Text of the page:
Things have changed a lot since his first Boston Marathon.

In 1994, there were about 10,000 runners allowed because that was the number the race could handle.

In 1998, the 100th anniversary, race officials increased the number to 40,000. Today, there are about 25,000 runners from across the globe.

In the early days, runners wore paper bibs with their number and a chip laced on their shoestring to track their time and finish.

Today, runners wear bibs with electronic devices imbedded in them to record time and finish.

“They track the runners along the race route and you can get updates from an app on your phone,” said Anita. “It’s come a long way.”

He was there in 2013 during the terrorist attack. He’d crossed the finish line and was in the runners tent when the bombs went off.

“We didn’t have any idea what was happening,” he said. Police shut down the subway, which was his normal mode of transportation back to the hotel to meet Anita, so he walked back.

Anita said cell phone reception was sketchy at best and she was terribly worried until she met up with him at the hotel.

“That was a scary ordeal,” she said.

For Larry, training begins at Christmas time each year. Initially, workouts are in the basement of the couple’s home in Dellroy. As the days get longer, he heads outside to the bike lane along SR 542 west of Dellroy. Initially, his distances are five to six miles per day, which increase to six to 10 miles per day on weekdays. Sundays are reserved for a 20-mile run.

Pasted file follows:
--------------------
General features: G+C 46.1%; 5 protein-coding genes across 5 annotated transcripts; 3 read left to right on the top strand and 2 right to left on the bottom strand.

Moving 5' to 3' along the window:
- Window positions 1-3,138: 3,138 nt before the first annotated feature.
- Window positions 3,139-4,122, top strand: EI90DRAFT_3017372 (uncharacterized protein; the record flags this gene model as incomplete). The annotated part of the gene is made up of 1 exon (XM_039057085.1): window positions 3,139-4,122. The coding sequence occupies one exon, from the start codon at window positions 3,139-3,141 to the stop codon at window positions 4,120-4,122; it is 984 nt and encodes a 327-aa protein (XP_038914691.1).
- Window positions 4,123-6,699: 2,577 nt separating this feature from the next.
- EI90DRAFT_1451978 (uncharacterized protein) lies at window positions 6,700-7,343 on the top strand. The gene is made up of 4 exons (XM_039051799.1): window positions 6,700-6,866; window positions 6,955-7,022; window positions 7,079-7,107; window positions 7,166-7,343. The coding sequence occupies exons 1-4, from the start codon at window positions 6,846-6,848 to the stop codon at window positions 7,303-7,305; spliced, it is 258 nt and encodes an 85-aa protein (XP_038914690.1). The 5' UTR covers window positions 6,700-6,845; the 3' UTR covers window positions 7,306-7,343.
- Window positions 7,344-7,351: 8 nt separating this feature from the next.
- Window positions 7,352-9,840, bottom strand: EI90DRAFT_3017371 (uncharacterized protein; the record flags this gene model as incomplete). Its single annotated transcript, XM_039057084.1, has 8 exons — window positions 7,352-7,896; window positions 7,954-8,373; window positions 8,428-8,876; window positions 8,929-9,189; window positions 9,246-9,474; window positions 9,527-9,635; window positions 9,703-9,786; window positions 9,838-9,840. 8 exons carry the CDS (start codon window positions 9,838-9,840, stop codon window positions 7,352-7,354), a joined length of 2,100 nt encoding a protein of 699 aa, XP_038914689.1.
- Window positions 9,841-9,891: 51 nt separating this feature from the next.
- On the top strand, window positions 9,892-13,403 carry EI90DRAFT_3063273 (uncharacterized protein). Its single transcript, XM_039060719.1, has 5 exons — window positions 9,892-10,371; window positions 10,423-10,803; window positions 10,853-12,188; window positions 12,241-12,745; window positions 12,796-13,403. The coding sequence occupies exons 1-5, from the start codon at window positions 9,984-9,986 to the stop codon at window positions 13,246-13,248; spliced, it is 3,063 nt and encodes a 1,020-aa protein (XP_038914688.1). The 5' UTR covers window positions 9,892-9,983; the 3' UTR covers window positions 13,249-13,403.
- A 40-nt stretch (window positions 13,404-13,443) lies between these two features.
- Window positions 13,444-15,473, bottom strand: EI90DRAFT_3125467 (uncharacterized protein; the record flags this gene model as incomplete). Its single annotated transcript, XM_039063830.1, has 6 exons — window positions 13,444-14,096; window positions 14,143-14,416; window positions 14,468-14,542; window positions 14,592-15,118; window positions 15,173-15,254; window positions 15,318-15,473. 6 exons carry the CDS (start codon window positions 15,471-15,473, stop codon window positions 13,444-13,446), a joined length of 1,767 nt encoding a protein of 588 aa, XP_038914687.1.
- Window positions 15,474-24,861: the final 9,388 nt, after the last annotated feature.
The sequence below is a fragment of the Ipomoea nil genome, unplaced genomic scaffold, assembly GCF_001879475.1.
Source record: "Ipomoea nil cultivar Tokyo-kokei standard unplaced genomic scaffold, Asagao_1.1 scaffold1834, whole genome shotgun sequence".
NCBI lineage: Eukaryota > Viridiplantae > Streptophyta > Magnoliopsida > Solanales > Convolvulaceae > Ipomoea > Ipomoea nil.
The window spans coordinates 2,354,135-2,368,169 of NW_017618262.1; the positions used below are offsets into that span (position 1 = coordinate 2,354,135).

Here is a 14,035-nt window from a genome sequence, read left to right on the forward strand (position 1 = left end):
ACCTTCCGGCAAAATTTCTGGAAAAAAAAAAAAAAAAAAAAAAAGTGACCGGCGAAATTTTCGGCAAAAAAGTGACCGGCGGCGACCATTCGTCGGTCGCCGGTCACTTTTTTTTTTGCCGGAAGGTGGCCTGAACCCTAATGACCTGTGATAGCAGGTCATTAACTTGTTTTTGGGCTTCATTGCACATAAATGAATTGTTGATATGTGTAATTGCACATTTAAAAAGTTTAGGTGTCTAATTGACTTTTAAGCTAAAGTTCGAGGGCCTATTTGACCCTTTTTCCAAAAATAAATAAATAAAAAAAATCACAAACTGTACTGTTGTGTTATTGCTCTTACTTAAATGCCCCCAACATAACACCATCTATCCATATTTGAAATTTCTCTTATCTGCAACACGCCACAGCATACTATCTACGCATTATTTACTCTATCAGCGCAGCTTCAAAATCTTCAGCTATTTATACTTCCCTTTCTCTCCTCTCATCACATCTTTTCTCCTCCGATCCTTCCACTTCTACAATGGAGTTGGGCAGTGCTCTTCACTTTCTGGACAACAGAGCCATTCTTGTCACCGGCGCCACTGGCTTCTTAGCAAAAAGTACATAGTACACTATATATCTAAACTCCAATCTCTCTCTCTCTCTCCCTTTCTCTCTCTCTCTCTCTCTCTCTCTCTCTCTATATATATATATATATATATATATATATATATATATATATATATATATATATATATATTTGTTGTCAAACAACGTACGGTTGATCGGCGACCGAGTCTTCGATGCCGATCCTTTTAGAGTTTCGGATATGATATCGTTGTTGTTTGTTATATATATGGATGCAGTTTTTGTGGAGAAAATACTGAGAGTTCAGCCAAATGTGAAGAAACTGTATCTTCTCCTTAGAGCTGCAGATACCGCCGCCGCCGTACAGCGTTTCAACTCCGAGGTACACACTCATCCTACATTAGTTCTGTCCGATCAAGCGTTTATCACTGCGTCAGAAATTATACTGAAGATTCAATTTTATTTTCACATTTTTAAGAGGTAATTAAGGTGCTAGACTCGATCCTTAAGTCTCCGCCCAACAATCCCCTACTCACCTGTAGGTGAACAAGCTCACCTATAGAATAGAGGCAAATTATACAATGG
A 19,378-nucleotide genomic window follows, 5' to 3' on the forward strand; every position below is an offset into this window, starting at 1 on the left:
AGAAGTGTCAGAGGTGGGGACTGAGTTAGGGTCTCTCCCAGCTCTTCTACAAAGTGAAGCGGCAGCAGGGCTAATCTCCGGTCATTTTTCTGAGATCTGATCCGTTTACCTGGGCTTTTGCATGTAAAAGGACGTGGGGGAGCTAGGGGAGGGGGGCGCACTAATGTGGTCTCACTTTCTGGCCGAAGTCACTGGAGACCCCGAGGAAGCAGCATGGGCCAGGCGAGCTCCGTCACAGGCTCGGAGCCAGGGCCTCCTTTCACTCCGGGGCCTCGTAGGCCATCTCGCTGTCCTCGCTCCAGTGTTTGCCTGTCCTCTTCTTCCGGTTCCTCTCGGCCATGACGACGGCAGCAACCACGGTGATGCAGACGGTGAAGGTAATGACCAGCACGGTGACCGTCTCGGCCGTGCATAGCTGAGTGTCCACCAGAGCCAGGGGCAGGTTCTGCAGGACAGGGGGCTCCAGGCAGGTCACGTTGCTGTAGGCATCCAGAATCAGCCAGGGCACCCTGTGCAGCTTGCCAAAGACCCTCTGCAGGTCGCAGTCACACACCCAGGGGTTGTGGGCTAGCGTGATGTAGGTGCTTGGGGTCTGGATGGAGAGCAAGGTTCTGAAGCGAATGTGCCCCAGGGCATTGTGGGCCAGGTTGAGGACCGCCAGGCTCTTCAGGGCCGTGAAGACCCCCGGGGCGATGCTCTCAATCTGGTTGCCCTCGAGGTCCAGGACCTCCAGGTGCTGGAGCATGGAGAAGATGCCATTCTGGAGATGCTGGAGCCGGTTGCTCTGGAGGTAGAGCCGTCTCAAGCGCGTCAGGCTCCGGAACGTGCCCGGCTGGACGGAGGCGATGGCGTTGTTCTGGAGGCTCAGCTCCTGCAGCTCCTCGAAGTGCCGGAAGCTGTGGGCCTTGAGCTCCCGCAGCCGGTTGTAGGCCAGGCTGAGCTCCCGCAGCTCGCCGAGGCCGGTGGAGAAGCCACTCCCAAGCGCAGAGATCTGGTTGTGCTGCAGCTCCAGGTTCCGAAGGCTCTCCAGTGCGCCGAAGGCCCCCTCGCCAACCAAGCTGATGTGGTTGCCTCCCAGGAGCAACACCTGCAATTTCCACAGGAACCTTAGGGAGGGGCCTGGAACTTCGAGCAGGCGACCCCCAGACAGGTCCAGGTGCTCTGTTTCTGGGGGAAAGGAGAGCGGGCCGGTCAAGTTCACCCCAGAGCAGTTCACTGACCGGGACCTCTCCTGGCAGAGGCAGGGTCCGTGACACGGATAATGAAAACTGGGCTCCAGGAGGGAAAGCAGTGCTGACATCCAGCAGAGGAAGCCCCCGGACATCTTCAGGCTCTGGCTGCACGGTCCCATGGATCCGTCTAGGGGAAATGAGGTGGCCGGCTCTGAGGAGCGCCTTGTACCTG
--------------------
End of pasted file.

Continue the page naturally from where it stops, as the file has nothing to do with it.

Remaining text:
“Anita knows not to make plans for me on Sunday,” he said, a grin crossing his face.

“I also know that when he comes home from work, he puts on his tennis shoes and hits the road,” Anita said, “so supper has to be planned according to his schedule.”

Two weeks prior to the race, he trades in the daily run for a short easy run and stretching to allow his body to heal and prepare for the 26-mile marathon.

“I couldn’t do it without my number one coach, Anita,” he said. “She keeps me going and works around my schedule.”

Anita says she’s his “voice of reason”.

Running a 26-mile marathon may be a daunting task for many, Larry doesn’t see it that way. In fact, 26 miles isn’t his longest race.

He’s run two 50-mile races and a 100-mile race, as well as several 30-mile races.

In 2004, he was ranked 423rd out of 1,500 ultra male runners in the world by Ultra Running magazine.

He is appreciative of all the support he receives from the community and his employer, Lauren Manufacturing.

The company has sponsored him with a financial donation every year, and this year increased their donation to cover his entire hotel stay and race fees.

“They’re very generous,” he said.

When asked what his plans are after his 25th Boston Marathon, Larry said he has no intention of slowing down.

“I’m running the Pro Football Hall of Fame marathon April 29 and the Columbus marathon in October. I also plan to go back to Boston every year I’m able,” he said. “I enjoy running. It’s what propels me.”

Asked if he and Anita have any special plans to celebrate his anticipated entry into the Quarter Century Club after the race, a big smile crossed Larry’s face, he raised his arm and said, “It’ll be a beer at the Cheer’s Bar!”